I’m sorry I’ve been AWOL from this blog—there’s not much to write about lately, workwise. Plus, I have been trying to query a novel and finish another first draft so I can dive into a vast pile of research. And teach myself how to write a screenplay. While working full-time. Argh.
In spring of 2014, I finished my last finals for the Semester of Hell (you can read my periodic whinges about that over on Graphomaniac). I don’t know how I got through it this time. Both classes were online, which helped.
How does a person juggle school plus work? More people are taking the Money Bus to College Town in hopes of improving their job skills. I’ve been through this once, and I actually managed to finish. These tips helped me and I hope they’ll help you.
You can use these same tips for outside projects. Like writing a novel.
Time management is key
This might seem obvious, but if you’ve never tried to do it, figuring it out can be a bear.
Image: Diane Krauss (DianeAnna) / Wikimedia Commons
Not this one, sorry!
Image: Waugsberg / Wikimedia Commons
- Make a schedule. You can use a Gantt chart (hah, I learned about this one in school). Click the link for more information about them.
- If you have children and they are in school, and you’re trying to go back to school at the same time, you can make their homework time your homework time (and get a little done, anyway). Seeing you study will also give them incentive, and you’ll be right there if they need help.
- Cook healthy foods on the weekend and freeze them. Seriously, I hate having to stop and make food when I’m this busy. I usually end up shoving crap into my mouth and regretting it later. Why do you think college students subsist on pizza? It’s cheap, fast, and someone else does all the work. If you’ve pre-made meals, you can just pop them in the microwave and still eat well.
Note: Make sure you build time to relax into your schedule. You will need it.
Use your lunch hour
This one is completely up to you. Some people like to study over their lunch hours. I write on mine. When I’m not taking Buzzfeed quizzes, that is.
I wrote most of my police procedural this way, dragging my laptop to work every day and tapping out scenes whilst I shoveled leftovers into my gob. Now I use a flash drive, but the principle is still the same.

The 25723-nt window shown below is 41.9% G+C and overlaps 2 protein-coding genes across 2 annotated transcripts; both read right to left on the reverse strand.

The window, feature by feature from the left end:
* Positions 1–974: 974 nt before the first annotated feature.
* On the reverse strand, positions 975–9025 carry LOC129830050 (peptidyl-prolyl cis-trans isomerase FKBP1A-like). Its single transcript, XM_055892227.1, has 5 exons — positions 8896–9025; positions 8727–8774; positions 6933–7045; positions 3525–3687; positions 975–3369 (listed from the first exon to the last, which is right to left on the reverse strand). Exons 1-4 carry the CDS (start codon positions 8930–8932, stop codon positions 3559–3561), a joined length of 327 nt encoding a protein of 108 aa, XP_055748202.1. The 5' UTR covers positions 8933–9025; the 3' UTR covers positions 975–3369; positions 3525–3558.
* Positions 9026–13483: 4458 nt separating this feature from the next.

You may prefer to keep your lunch hour as Me time. Go shopping, go for a walk, or read a book you know you won’t finish when you get home because you have too many assignments.
Leave your work at work
Once you leave for the day, you might have to go to class. You won’t do well if you can’t stop thinking about your job. Make it a point to disconnect once you walk out the door. Blast your favorite music on the drive over, or listen to it on public transport if that’s your ride to school (quietly, please!).
If you have the kind of boss who texts you at 3 a.m. because she just woke up from a nightmare of OMG DID WE PROOF THE TPS REPORTS CN U PLS CHK WHN U GET IN TMRROW, then the difficulty level rises. If you’re hourly, you may not be able to deal with any emails outside work hours without clocking in. Tell your boss that would be overtime—that usually kills it right there.
BUT I NEED YOU NOW!
Image: stockimages / FreeDigitalPhotos.net
Set small goals each day or week, rather than one huge one
This is such common advice I almost didn’t want to include it, but so many people forget this. Then they look at the giant thing they have decided to do and give up completely.
As with New Year’s resolutions, you can’t just say “I’m going to write ALL THE PAPERS this semester!” and expect it to work out without some kind of plan.
Almost all classes will have a syllabus—use it. Put each due date on your calendar and make note of what you have to do each week before you reach that date.
Example: You have a fifteen-page paper due in six weeks.
If you look at the example sentence, it’s huge. It’s insurmountable. It looks like a lot of work. It is, but you can do it. How do you eat an elephant? One bite at a time, my friend.
Try something like this instead:
||Choose topic; submit for approval
||Receive approval; research
||Body of paper
That is very, very broad, but you get the idea. Each week, you have specific tasks you need to accomplish. Don’t think about the entire paper at once; just think about what you have to do that week.
Below, see a screenshot from the spreadsheet I used to keep track of my fall 2013 semester.
Image: Elizabeth West
The highlighting let me tell at a glance which tasks I finished and which were still pending (or which I forgot to mark as finished). This is my general routine; your results may vary.
Just in case you’re still mired in despair, remember that I did finish two degrees this way. I can tell you it is possible to work full time and still go to school. Yes, I quit this time around, but I did it because I needed to write. That was more important to me than school right now.
If you have any ideas or suggestions that might help other readers, please feel free to share them in the comments.